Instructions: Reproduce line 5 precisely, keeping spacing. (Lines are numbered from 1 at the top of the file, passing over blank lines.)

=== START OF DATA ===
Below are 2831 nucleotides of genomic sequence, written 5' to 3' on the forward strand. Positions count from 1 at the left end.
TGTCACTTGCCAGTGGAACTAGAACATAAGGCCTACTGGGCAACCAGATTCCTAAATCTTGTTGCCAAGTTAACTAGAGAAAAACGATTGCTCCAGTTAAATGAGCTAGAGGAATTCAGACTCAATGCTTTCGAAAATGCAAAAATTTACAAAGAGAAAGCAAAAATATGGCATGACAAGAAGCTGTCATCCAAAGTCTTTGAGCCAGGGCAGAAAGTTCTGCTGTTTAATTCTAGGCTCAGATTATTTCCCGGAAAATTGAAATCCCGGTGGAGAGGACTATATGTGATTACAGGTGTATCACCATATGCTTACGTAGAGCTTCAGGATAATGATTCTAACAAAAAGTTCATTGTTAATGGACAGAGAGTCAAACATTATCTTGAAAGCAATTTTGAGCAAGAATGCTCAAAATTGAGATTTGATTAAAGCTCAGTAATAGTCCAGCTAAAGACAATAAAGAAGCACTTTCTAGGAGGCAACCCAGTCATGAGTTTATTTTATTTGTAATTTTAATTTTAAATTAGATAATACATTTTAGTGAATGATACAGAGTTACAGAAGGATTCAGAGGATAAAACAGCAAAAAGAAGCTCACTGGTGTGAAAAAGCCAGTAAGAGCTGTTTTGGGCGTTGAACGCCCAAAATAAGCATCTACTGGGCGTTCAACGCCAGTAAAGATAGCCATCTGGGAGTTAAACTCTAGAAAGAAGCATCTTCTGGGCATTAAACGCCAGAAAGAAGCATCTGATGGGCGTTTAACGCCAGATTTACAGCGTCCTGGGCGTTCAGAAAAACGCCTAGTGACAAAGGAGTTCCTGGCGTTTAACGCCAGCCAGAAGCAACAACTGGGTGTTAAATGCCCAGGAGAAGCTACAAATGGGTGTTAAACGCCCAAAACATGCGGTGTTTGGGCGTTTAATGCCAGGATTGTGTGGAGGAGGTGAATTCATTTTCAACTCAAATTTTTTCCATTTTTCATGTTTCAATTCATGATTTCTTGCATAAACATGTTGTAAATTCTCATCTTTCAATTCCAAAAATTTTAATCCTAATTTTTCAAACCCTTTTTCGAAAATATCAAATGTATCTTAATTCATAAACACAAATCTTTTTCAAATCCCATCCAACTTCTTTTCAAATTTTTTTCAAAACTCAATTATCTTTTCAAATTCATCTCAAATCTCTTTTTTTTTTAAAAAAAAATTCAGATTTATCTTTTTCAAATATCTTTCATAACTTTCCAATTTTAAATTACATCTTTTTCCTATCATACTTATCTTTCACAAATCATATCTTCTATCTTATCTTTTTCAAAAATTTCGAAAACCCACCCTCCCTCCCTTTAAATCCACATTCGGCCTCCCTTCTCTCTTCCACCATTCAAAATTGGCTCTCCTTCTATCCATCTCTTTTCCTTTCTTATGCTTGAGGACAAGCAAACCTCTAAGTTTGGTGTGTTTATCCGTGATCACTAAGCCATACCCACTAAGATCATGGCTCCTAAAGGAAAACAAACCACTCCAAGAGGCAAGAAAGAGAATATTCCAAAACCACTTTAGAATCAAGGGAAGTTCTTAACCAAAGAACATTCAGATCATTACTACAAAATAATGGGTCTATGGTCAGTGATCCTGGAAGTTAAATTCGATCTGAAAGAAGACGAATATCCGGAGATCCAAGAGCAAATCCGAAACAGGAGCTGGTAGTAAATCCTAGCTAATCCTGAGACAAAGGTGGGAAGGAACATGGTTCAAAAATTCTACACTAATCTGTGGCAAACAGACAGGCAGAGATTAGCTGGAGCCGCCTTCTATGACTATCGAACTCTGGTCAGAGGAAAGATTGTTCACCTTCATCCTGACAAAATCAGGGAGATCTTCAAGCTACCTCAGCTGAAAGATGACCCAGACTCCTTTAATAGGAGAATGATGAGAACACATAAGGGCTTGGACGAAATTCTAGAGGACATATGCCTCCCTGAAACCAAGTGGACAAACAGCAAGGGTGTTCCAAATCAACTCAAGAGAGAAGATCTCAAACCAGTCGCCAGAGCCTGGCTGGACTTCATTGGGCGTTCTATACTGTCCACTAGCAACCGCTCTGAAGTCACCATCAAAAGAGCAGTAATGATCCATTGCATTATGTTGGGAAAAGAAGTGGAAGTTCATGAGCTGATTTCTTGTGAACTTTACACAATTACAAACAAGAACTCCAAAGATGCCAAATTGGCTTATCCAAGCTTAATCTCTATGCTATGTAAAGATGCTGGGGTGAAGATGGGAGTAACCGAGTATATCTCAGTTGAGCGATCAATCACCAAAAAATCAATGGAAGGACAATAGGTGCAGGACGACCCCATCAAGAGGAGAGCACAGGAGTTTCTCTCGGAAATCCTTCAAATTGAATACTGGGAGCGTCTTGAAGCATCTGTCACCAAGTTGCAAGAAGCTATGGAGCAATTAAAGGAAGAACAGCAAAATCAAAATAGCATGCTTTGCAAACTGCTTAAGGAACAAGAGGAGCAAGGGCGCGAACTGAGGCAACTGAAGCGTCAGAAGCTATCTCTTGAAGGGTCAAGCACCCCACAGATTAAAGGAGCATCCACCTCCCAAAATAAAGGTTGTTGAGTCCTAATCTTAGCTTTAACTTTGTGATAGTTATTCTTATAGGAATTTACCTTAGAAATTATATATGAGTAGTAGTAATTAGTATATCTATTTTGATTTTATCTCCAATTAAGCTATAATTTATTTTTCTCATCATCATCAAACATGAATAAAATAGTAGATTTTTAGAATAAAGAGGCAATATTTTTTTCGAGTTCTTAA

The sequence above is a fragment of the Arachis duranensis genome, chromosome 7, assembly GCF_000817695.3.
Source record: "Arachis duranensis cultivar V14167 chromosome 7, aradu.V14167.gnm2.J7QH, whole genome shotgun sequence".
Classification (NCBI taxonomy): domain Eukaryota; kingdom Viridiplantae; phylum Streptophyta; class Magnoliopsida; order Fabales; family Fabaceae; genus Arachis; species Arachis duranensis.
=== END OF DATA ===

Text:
Classification (NCBI taxonomy): domain Eukaryota; kingdom Viridiplantae; phylum Streptophyta; class Magnoliopsida; order Fabales; family Fabaceae; genus Arachis; species Arachis duranensis.